At one time or another most of you have seen Scott Siepker. Perhaps you do not recognize him by name, but recognize him as the guy who does the Iowa Nice video. After that he went on to do Cyclone Nice, Hawkeye Nice, and even appeared regularly on ESPN producing spots for College Football Daily. He continues to promote Iowa, as well as pursue his career as an actor, writer, and producer. At the root of the Iowa Nice campaign is the fact that our state has capitalized on the perception — sometimes negative — that people from other parts of the country have about people from our state. Apparently for some there is something negative about being nice, or that we Iowans have something to be embarrassed about by being nice. Oh yeah, I’ve heard that "nice guys finish last," but I can show you a number of instances where that isn’t true. When you watch Iowa Nice Siepker doesn’t apologize for the people of our state being nice, rather he points out many of the other things we have to be proud of. But it’s clear to me, we do not need to feel any shame for being nice!
Treat others as you want to be treated. The Golden Rule is a tenant in one form or another in all major religions of the world. Every one of us wants to be treated respectfully and with kindness, in other words we want people to be nice to us. I admit that when I was a kid growing up saying that someone was nice didn’t fit in with what was popular. I even recall (embarrassingly) a conversation our school librarian had with my mom after the National Honor Society Induction my sophomore year. The topic was “why doesn’t Todd have a girl friend” (yes, embarrassing that a teenage boy’s mother is having a conversation with a teacher about girlfriends) and the librarian answered her own question by saying, “Well, Todd is too nice for the girls in this school.” Thank goodness that story was not overheard by another walking by, or passed on by my mother to any of her friends! Geez!
Today, I constantly encourage teenagers and others to be nice to one another. I am not embarrassed to give this advice, nor to I choose to use other references. Nice is good, and if more of us treated one another in a nice manner, we would have a lot better place to live and go about doing the things we do. Today I am disgusted by the lack of civility modeled and demonstrated by our political leaders, and honestly, by many of us. Never have I been witness to the polarity that exists in our country. Apparently we have outgrown another pearl of wisdom imparted by our elders: If you don’t have something good to say, don’t say anything at all! Right now politicians don’t seem to hesitate to call others names, threaten, or accuse them of horrible things, often without facts and purposefully deviating from the truth. There seems to be a mentality in our country that if you don’t see it my way, then screw you! No one apologizes when they are proven to be wrong, and rather than admit to a lie, the book seems to say that one should keep lying until people either believe you or something else comes along to district people’s attention.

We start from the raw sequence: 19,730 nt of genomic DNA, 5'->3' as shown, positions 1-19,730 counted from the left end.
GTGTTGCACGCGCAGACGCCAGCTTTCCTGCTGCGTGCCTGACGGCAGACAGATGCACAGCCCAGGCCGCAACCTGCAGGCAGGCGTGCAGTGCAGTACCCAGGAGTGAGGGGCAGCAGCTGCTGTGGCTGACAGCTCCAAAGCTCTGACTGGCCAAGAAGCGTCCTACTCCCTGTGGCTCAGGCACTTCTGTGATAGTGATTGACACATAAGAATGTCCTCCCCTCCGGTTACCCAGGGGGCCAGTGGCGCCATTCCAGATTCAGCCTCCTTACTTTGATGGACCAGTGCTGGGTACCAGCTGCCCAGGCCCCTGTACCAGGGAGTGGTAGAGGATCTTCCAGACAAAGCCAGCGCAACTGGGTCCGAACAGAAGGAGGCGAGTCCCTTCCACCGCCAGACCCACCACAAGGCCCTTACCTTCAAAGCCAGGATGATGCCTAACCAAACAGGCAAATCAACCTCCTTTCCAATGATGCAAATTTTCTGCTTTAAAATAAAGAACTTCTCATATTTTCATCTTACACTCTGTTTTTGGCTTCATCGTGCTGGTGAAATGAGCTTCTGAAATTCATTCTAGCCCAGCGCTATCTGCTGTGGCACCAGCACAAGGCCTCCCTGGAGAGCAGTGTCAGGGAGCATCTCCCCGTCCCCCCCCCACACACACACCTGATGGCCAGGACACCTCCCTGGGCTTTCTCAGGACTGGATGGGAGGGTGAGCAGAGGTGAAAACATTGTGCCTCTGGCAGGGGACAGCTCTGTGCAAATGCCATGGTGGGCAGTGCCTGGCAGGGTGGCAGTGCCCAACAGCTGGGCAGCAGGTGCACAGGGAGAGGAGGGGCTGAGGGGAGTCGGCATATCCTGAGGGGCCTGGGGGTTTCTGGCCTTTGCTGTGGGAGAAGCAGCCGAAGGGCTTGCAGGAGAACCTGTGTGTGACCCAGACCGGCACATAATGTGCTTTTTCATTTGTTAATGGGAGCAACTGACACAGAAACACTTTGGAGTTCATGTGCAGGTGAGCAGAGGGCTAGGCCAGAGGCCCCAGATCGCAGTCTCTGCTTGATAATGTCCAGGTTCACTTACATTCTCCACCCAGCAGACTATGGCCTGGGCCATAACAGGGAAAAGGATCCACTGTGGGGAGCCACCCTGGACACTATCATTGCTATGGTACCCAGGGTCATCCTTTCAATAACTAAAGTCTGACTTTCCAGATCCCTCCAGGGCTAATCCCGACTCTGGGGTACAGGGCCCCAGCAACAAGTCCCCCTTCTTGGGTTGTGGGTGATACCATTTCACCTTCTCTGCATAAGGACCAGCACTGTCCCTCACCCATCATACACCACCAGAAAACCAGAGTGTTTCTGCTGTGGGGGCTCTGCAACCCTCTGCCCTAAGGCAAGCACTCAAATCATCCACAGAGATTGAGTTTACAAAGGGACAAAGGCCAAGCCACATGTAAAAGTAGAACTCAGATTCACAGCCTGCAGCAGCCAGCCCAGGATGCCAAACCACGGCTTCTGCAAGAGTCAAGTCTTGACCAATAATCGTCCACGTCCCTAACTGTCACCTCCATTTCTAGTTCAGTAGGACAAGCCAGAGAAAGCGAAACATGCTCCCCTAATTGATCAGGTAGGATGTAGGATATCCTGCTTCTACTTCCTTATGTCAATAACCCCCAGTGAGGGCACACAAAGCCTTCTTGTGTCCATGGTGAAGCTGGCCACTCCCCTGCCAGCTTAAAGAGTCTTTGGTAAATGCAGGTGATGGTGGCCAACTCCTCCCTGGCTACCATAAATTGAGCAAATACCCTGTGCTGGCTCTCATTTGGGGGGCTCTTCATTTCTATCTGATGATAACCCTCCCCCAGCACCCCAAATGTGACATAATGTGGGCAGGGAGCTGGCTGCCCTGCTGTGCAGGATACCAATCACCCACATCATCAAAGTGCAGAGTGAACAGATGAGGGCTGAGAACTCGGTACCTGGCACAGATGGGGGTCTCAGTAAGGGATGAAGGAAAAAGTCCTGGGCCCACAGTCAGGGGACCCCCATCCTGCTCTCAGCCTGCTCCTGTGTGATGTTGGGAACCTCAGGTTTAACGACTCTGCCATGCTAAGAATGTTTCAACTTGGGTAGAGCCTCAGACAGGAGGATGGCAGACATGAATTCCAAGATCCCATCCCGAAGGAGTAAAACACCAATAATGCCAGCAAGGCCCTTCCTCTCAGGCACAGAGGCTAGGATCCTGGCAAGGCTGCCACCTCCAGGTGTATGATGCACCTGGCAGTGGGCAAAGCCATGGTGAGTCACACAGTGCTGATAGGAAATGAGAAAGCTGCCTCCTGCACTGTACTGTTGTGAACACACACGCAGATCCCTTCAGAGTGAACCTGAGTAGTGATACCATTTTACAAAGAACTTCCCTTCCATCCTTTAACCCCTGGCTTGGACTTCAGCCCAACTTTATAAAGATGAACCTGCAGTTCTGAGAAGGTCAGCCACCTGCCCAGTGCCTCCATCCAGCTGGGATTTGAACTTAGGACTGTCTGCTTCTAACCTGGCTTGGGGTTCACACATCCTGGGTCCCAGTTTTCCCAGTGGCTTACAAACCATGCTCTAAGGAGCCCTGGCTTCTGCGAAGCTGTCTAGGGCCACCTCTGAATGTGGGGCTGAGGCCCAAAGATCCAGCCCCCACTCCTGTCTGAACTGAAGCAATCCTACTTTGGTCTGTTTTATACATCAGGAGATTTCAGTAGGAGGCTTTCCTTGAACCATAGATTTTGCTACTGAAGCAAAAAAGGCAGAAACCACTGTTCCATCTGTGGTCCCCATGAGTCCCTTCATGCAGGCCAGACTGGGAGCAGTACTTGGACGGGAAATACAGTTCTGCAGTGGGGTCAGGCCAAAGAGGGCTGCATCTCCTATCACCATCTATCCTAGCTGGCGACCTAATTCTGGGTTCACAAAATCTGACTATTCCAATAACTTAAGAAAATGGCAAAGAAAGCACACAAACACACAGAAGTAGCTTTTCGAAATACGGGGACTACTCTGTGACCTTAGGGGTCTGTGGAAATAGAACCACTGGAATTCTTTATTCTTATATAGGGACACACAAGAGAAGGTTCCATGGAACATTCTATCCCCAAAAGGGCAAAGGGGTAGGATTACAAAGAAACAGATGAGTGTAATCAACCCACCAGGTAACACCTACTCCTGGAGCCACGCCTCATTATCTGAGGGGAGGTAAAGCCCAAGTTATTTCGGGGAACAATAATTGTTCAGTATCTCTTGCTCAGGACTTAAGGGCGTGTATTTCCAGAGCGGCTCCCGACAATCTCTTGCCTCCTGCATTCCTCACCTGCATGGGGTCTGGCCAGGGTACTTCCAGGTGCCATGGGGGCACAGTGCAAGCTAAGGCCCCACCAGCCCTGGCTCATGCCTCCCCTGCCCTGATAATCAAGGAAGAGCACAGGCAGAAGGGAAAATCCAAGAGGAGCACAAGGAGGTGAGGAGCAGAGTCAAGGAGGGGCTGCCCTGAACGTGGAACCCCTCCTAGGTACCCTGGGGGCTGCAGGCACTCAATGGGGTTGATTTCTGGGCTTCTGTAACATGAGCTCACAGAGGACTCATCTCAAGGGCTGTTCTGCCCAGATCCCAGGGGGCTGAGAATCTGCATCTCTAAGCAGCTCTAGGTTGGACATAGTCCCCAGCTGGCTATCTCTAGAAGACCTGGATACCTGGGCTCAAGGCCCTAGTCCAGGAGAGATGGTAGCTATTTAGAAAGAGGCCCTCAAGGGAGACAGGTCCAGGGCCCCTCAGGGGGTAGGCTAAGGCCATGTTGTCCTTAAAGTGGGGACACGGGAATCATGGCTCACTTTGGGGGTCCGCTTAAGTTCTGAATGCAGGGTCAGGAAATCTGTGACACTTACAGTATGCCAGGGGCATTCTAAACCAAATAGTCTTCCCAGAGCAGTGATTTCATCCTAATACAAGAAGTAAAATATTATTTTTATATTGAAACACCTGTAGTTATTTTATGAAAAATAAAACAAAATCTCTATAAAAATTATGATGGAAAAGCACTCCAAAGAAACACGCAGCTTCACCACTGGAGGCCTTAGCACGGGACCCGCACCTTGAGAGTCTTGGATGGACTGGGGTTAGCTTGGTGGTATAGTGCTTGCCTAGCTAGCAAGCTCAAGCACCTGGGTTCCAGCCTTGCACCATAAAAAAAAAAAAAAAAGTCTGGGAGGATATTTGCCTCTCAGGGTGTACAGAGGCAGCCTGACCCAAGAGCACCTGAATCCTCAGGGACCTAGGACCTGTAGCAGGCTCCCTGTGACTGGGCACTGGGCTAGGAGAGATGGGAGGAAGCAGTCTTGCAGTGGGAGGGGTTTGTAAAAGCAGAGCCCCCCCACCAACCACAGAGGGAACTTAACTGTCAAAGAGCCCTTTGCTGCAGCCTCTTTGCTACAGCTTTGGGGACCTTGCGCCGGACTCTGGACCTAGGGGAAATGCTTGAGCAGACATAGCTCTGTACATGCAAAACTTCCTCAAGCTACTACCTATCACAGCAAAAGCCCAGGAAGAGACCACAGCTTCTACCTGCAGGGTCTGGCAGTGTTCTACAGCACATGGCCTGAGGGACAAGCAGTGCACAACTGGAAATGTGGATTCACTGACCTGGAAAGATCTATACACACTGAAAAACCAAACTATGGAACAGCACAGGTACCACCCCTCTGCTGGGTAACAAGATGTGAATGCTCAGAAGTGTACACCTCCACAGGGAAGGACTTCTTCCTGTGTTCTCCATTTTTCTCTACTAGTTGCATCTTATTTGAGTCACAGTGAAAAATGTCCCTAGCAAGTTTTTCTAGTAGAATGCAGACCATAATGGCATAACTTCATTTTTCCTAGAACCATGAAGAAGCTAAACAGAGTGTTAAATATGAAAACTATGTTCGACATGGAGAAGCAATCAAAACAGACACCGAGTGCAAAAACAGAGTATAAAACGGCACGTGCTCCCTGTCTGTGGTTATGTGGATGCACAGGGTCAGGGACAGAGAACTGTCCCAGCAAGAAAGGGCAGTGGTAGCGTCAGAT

Leading up to the election in November we hear that a lot people in our country are angry. The image that comes to mind is the two-year old stomping their feet and throwing a tantrum in the grocery store because a mom won’t buy the cereal they want. We have been told by one side of the aisle that “compromise” is a four-letter word that really means accepting defeat, and the other side responds with other ways of obstructing progress toward middle ground. When people live in a world of extremes, negotiation is nearly impossible and common ground becomes elusive. And like the world in the 1950’s, 60’s, 70’s and into the 1980’s, there is no trust, and fear causes anger and frustration. I get that people are angry about a variety of different things, and I have been upset by a few things that have transpired over the past ten years, but anger takes a lot of energy, negative energy, and that is not how I want to live life. Nor is it how I think life should be lived at North Fayette Valley High School.
The beauty of a public high school is that regardless of how homogeneous the community, what diversity does exist is amplified in a school. A school is a laboratory in many respects, as well as a model of the larger community. There are disagreements on a daily basis, and at times strong emotions expressed. School is a safe place as well as a place to learn, so not only do we honor the opportunity to express an opinion, we also have the chance to learn how to deal with the emotions that come when people disagree. It is a place to take risks and take a chance to express individuality, which often elicits a response. And, it is a great place to see and learn about differences that exist, learning to appreciate that fact that we are not all the same in our likes and dislikes. Within this melting pot, or pot of stew, life goes a lot smoother when we are nice to one another. None of us likes to be run down or degraded, and that isn’t necessary when people recognize each of us has a right to express an opinion. Being nice means saying nothing rather than criticizing. Being nice means keeping an opinion to oneself about a hair cut or a clothing choice rather than giving a cutting remark. Being nice means hitting Cancel rather then Send. Being nice means sitting by that boy at a table who is alone, or smiling and saying “Hi!” to the girl walking down the hall with her head down. Hey, we live in Iowa, and Iowans are nice!